Suburban Timewaster

I play video games and review them.

Archive for the tag “cat”

Cathy’s Crafts (Gamehouse)

When Cathy’s parents go on vacation, they put her in charge of their store.  Meanwhile, her boyfriend wants her to go to New York with him.  Can Cathy find her own path in life, or will she live according to what other people expect from her?

The plot is your typical young girl wants to follow her dream job while everyone else around her is planning her life for her.  Thankfully, this only lasts for one section.  The rest of the game is about Cathy finding her way while her boyfriend, Mark, goes to Paris and tries to convince Cathy to get a job there.  I’ll admit that I have mixed feelings about him.  On the one hand, Mark does want Cathy to go for her dream and supports her for it.  On the other hand, Mark also has a tendency to be a little selfish and takes questionable actions.  For instance, Mark is the reason Cathy’s parents don’t come back to the hardware store in time because he used his hacking skills to send them to Timbuktu.  He also doesn’t really contact Cathy except to send pictures of himself in Paris.

In my opinion, Cathy is a terrible judge of character.  Let me tell you, when she gets a job at the florist shop, she fails to see that her co-worker is sabotaging her.  Let me point out that Cathy’s boss has a habit of playing favorites and it turns her co-worker, who’s been there longer than Cathy, against her.  Whenever Cathy leaves this co-worker alone with her tasks, they always end up sabotaged and, when this co-worker offers advice to Cathy, it goes against her.  Spoiler alert, instead of this being a lesson about not trusting everyone you meet, Cathy’s co-worker feels guilty and apologizes.

I should tell you that this game exists in the Delicious universe and Emily and Paige make a few cameos in the game.  The structure itself is similar to Delicious: Emily’s New Beginning where you have to pick the crafts for each level based on what customers will be shopping at your store.

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You also have a cat named Ming to take care of, who inspires many of Cathy’s designs.  Either the customers will go to the cash register to pick up crafts or they will go to a table to make their own.  When everyone’s done, you check him or her out and try to make enough money to get the first star in each level.

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Try to go for all three stars, if you feel lucky.  Between levels, you can purchase upgrades for each venue.  You can also get trophies and, if you’re anything like me, you’ll want to collect them all.

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This game is fun yet a tad bit cliché.  I give it 6 out of 10; only buy if you want to play every game set in the Delicious universe.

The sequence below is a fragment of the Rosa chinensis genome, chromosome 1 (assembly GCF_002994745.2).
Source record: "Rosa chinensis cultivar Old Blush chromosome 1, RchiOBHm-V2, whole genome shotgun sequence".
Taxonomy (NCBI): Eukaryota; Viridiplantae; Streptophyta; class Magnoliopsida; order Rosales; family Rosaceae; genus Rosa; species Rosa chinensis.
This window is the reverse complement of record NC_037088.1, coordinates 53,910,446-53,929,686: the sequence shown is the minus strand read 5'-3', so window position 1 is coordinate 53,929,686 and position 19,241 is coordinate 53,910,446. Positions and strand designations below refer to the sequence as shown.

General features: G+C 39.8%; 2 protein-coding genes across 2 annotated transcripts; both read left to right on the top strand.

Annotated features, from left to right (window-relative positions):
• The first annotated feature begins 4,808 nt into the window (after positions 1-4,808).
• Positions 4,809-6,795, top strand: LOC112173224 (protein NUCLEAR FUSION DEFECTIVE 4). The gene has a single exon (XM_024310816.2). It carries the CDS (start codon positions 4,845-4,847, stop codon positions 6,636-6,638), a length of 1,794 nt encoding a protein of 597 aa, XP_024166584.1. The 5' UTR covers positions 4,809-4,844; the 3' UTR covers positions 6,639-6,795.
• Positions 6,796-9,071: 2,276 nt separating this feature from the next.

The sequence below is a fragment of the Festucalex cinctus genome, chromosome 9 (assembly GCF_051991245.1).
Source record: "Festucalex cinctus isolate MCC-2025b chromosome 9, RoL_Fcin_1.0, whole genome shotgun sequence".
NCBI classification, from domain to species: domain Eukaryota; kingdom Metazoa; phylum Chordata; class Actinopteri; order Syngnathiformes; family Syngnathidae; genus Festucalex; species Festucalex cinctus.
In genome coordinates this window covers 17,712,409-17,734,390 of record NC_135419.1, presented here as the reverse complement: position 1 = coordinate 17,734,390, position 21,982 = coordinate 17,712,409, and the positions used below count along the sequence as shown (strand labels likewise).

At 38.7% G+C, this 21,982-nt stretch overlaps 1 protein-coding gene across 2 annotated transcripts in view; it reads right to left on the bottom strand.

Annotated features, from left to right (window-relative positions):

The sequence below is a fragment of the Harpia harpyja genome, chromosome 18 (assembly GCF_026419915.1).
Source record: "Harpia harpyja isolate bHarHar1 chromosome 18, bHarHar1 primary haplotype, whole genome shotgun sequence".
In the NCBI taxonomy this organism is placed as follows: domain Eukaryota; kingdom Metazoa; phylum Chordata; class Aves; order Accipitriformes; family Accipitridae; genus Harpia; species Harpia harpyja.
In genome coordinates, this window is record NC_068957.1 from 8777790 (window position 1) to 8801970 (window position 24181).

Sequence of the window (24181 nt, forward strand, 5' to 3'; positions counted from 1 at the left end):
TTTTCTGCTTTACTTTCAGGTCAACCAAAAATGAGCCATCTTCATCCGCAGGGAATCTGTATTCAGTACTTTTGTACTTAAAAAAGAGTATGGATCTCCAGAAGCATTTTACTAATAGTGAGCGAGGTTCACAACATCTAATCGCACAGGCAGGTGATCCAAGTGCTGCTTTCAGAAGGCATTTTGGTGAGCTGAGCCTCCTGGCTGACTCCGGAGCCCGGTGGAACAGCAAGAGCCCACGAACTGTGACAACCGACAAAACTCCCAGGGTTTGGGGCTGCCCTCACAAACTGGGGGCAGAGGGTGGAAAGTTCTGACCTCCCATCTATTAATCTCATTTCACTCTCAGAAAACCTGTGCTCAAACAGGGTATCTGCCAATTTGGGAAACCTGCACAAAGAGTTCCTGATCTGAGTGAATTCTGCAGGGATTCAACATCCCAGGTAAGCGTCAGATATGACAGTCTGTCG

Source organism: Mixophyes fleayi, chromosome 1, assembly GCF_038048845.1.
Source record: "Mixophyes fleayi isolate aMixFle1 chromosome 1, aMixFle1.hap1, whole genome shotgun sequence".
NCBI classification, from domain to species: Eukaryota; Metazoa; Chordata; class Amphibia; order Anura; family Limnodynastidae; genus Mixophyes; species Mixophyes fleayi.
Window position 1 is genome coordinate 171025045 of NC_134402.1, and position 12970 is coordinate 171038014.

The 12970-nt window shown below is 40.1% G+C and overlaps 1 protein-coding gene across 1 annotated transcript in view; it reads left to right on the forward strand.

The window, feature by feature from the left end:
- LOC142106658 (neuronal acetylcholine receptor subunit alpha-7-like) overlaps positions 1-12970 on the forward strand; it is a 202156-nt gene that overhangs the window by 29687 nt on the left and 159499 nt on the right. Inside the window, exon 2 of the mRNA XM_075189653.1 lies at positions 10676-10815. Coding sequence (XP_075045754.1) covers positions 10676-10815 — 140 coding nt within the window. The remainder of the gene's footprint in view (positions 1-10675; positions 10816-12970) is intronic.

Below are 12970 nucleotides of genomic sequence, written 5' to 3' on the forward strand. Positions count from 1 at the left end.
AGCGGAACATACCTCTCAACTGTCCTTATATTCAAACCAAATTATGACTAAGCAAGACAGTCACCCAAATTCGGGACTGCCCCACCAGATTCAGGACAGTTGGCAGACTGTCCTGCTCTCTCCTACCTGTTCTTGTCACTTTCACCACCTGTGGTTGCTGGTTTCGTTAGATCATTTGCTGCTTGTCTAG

Potion Bar (Bigfishgames.com)

A note leads you to a mysterious place in an alley.  Now you have to make potions for all the creatures that frequent there.  Your only guide is a talking cat who not only shows you how to make the potions; he also teaches you how to travel the world through magic.

The plot is simple but fun.  Not only do you have to find the person who trapped you in the bar, you also have to stop an evil plan.  At the beginning of some levels, a character will talk to you, revealing the plot little by little.  Sometimes they even give you items you can use to further the plot.  As for what the plot is, I don’t know how to reveal it without giving away spoilers.  I can say that although it is simplistic, you can bet that it’s not boring.  The only thing I can tell you is that part of the plot is trying to find the man that led you here in the first place.

The game play is just as simplistic.  You make potions by grabbing a glass and filling it with the right one.  Then you put it on the boiler and wait for it to heat up.  You then add the proper ingredients and heat it some more.  If a customer wants a decoration, you add one and give it to the customer.  You can also purchase supplies from a visiting merchant to help you complete your goal, such as a self-boiling glass.  Collect enough silver to reach the minimum goal.  You can go for expert if you’re up to it.  In every stage of the game, you participate in a hidden object mode in order to create a new potion after you’ve completed three levels.  When you’re finished with one stage, you put the items in the correct slots on the door to move on to the next one.

This game is simple and addictive.  I give it 7 out of 10; a time management game with a mystical twist.

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